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One Easy Trick To Make Oatmeal Less Acidifying And More Delicious (Plus 3 Recipes)

I love oatmeal for breakfast, especially in the winter. And I know I am not the only one. Hot, satisfying, and creamy, oatmeal is a delicious and very popular comfort food.

Even though oats are acidifying, they’re listed as a Foundation Food in the Save Our Bones Program. They contain loads of bone-healthy vitamins and minerals, plus healthful fiber, so I decided to get creative and come up with a way to alkalize this winter favorite.

Today, I’ll share with you an alkalizing trick that produces creamy, sweet oatmeal without any milk, cream, or sugar. And that’s not all: three scrumptious recipes follow that include more creative, alkalizing oatmeal dishes.

So let’s start with a quick look at what makes oatmeal so nutritious, and “worth” alkalizing.

Oatmeal’s Powerful Nutrient Content

As I noted earlier, oatmeal is full of fiber and bone-smart nutrients, some of which are Foundation Supplements:
B complex vitamins*, which cover a broad scope of actions in the body from nerve function to bone health. B vitamins – specifically, B12, B6, and folic acid – work together to decrease homocysteine levels in the blood.
Iron is a component of hemoglobin, a protein that transports oxygen in the blood.
Silicon is a trace mineral that affects connective tissue, especially collagen, and works with calcium to build and mineralize bone.
Calcium* needs little explanation as far as bone health is concerned; but calcium’s various roles in the body go beyond bones. Calcium serves many purposes, including working synergistically with magnesium to build bone, regulate muscle contraction and relaxation, and influence nerve function.
Magnesium* is often overlooked when it comes to osteoporosis, but it’s a very important mineral that should be consumed along with calcium since these two minerals are interdependent.
Manganese* synthesizes connective tissue in both cartilage and bone, and it helps metabolize healthful fatty acids. Manganese works with zinc and copper to form Superoxide Dismutase, a crucial antioxidant your bones must have.

As you can see, humble oatmeal has a lot to offer! That’s why I wanted to figure out a way to reduce the acidifying effects of this nutritious food.

So What’s The Alkalizing Trick?

Here’s the “trick” in the form of a recipe. I used organic, old-fashioned, toasted oats for this, not instant oatmeal.

Love Your Bones Oatmeal

1 Serving

1Add oats, cold water or almond milk, and a pinch of sea salt to a pot according to package directions for 1 serving.
2In a bowl, mash 1 banana.
3Add the banana to the oats and water and mix well; cover pot, and bring to a boil.
4Reduce heat to low and simmer for about 3 minutes or until soft.
5Let stand 3 to 5 minutes before serving.

Now you have a sweet, creamy bowl of less acidifying oatmeal, thanks to the alkalizing banana.

And here are three recipes that show you how to make your oatmeal breakfast a pH-balanced meal.

Three Delicious Recipes To “Dress Up” And Alkalize Oatmeal

Carrot Cake Oatmeal

1 Serving

1 serving of Love Your Bones Oatmeal
1 carrot, peeled and shredded
1 tablespoon raisins
1 tablespoon plain, unsweetened yogurt
1 tablespoon slivered or chopped almonds
Ground cinnamon to taste

1While oatmeal is simmering, add the carrot, raisins, and cinnamon. Remove from heat when ready, and allow to sit with cover on for at least 3 minutes.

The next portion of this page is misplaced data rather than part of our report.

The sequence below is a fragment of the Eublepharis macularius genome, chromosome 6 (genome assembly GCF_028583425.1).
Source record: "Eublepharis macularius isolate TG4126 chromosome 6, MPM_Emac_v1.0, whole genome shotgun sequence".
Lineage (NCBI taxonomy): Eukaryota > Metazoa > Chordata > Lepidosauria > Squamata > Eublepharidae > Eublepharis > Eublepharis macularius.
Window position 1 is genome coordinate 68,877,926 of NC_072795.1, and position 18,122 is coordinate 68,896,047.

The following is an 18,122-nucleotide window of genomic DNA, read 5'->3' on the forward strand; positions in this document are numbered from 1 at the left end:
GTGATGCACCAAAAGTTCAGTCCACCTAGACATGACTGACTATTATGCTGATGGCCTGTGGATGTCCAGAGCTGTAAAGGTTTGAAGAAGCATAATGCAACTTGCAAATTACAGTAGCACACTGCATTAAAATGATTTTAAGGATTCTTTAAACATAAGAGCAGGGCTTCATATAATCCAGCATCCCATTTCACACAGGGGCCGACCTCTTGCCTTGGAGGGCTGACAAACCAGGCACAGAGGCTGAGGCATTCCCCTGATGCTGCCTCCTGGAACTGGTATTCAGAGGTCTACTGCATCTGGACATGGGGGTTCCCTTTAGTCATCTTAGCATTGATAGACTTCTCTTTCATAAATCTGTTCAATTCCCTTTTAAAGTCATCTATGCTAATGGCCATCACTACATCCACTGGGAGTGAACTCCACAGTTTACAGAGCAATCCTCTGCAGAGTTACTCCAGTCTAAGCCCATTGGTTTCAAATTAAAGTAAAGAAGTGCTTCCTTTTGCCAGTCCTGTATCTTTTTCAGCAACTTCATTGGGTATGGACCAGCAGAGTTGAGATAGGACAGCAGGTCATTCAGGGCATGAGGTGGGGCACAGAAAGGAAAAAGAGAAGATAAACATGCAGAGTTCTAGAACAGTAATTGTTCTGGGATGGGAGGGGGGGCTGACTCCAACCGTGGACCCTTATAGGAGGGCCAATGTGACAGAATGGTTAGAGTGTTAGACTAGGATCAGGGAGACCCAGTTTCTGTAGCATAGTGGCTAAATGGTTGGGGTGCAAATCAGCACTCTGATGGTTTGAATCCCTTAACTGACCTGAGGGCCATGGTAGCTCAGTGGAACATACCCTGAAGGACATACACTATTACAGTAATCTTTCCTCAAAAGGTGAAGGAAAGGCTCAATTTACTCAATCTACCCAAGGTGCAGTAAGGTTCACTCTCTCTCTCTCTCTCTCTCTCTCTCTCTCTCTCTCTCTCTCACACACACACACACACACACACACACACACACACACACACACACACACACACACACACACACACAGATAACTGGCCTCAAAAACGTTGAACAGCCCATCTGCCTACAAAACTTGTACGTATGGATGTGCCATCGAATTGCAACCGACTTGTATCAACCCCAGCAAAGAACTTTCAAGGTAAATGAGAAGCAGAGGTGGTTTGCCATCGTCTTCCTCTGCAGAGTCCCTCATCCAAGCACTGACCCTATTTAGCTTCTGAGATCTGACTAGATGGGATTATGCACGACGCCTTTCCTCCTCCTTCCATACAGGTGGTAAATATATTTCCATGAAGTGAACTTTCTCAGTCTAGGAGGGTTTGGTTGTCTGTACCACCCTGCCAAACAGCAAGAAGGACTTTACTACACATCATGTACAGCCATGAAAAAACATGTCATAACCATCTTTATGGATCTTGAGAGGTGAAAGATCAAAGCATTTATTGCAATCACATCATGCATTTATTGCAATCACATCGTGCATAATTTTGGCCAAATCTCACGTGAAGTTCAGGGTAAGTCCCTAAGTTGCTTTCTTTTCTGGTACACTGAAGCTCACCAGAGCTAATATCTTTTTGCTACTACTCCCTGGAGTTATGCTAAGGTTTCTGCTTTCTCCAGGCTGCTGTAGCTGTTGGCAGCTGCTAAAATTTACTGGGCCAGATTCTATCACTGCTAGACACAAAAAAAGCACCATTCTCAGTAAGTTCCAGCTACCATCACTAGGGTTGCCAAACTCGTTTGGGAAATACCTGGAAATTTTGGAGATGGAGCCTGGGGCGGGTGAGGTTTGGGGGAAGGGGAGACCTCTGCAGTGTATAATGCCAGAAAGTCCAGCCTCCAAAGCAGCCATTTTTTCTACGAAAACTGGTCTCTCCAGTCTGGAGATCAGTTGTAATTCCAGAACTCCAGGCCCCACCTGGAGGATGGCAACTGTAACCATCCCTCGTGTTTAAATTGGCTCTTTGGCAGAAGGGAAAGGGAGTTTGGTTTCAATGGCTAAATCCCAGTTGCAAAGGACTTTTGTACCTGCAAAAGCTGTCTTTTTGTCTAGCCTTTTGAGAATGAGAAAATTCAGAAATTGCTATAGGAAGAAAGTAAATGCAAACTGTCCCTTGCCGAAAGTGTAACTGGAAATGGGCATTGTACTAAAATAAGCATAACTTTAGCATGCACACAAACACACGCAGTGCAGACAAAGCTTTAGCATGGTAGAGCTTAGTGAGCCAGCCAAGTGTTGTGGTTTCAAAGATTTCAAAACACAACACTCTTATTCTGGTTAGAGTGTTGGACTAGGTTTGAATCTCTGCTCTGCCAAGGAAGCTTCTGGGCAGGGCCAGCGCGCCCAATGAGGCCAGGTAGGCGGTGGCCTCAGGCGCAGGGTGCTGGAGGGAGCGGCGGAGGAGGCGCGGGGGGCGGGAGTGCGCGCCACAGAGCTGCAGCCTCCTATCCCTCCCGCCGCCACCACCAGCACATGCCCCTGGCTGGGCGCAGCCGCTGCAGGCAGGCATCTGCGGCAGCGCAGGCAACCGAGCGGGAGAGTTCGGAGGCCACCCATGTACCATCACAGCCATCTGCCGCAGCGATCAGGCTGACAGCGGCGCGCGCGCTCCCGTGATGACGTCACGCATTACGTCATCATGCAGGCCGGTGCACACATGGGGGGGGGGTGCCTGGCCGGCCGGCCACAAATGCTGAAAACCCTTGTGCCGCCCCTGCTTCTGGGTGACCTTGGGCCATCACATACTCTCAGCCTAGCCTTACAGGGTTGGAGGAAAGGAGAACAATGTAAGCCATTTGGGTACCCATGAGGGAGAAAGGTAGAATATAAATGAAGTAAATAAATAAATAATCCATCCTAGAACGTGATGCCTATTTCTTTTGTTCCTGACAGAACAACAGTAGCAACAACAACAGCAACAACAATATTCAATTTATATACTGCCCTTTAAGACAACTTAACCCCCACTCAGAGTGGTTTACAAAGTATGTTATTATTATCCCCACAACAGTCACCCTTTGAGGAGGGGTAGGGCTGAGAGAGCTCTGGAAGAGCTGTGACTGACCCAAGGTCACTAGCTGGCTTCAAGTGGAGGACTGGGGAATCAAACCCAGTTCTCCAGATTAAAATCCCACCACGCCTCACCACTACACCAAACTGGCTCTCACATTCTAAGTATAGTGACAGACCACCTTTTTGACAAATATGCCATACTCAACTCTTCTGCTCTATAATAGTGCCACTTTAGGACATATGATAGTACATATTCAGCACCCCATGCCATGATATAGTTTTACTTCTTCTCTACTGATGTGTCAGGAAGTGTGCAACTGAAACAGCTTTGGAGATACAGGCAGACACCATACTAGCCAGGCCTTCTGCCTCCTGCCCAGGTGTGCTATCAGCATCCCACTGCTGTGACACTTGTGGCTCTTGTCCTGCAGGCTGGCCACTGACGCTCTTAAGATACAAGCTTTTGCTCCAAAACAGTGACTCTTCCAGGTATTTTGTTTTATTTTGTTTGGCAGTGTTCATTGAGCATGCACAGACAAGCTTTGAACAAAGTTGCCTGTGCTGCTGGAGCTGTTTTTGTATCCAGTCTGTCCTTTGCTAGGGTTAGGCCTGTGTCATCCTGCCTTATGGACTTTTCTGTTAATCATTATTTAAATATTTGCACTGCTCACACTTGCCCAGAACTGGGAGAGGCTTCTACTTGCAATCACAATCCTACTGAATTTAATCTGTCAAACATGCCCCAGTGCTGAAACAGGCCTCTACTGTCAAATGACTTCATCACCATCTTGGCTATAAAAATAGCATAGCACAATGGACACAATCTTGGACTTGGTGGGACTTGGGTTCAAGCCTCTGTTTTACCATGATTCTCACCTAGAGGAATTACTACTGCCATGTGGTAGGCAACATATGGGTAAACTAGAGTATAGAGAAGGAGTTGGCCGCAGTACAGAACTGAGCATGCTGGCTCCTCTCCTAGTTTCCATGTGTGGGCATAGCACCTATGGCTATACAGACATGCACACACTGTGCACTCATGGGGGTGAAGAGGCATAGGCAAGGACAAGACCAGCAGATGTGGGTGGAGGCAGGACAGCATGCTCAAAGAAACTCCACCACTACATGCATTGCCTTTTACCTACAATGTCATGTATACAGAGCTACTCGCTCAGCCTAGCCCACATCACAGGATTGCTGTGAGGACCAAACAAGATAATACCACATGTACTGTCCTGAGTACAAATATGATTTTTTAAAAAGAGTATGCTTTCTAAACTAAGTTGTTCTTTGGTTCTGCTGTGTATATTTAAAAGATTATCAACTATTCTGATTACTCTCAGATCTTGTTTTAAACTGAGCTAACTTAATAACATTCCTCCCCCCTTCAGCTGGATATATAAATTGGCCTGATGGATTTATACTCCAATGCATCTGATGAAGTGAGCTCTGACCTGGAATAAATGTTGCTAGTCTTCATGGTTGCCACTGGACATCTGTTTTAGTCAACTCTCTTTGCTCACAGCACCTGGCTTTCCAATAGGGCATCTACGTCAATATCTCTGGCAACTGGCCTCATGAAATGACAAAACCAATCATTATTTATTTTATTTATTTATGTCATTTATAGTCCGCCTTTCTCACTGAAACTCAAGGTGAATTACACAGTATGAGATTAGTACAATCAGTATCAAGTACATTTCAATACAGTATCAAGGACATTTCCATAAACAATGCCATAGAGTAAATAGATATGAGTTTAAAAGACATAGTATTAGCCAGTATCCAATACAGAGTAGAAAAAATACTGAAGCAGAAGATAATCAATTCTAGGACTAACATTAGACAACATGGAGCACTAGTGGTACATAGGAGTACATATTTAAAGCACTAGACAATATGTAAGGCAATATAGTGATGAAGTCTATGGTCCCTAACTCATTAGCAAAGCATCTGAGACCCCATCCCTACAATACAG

2Spoon the yogurt on top, sprinkle with almonds and additional cinnamon if desired. Serve warm.

Savory Sweet Potato Oatmeal

1 Serving

1 serving of Love Your Bones Oatmeal
1/3 cup sweet potato, cooked and mashed
1 tablespoon slivered or chopped almonds
Pumpkin pie spice to taste

1While oatmeal is simmering, mix in the sweet potato. When ready, remove from heat and allow to sit with cover on for at least 3 minutes.
2Sprinkle with pumpkin pie spice and almonds. Serve warm.

Tropical Oatmeal

1 Serving

Of all the alkalizing oatmeal recipes, I have to say that this one is my favorite.

1 serving of Love Your Bones Oatmeal
1/3 cup mango, cut small
1 tablespoon shredded coconut
1 tablespoon slivered or chopped almonds

1Once oatmeal is fully cooked, transfer to a bowl and mix in the mango and coconut. Top with almonds and serve warm.

More Health Benefits Of “Dressed Up” Oatmeal

The above recipes do even more than provide creative and delicious ideas for eating this wintertime favorite. The additional ingredients have their own health benefits, such as:
Bananas, which add magnesium, boron, and B vitamins
Mangoes, which add Vitamin C B6, potassium, and carotenoids
Almonds, which offer calcium, magnesium, zinc, copper, silicon, and boron
Carrots, which add boron, silicon, Vitamin K, and beta-carotene
Raisins, which offer additional silicon and boron
Sweet potatoes, which add beta-carotene and additional manganese. Also, sweet potatoes, along with the oats themselves, help lift your mood and combat the “winter blues” associated with this time of year.

Food Is Your Best Medicine!

Learning which foods have the right nutrients for your bones is a vital aspect of tackling osteoporosis without dangerous prescription drugs. The good news is that eating your way to better bone health can be quite simple when you know exactly what to do.

In Bone Appétit, the work is already done for you. Its clear, concise layout makes it easy to see which foods your body needs, and why. In Bone Appétit you’ll also find pH-balanced recipes for dishes that are typically acidifying, but that have been creatively modified, similar to the delicious bone-smart oatmeal recipes I shared with you today.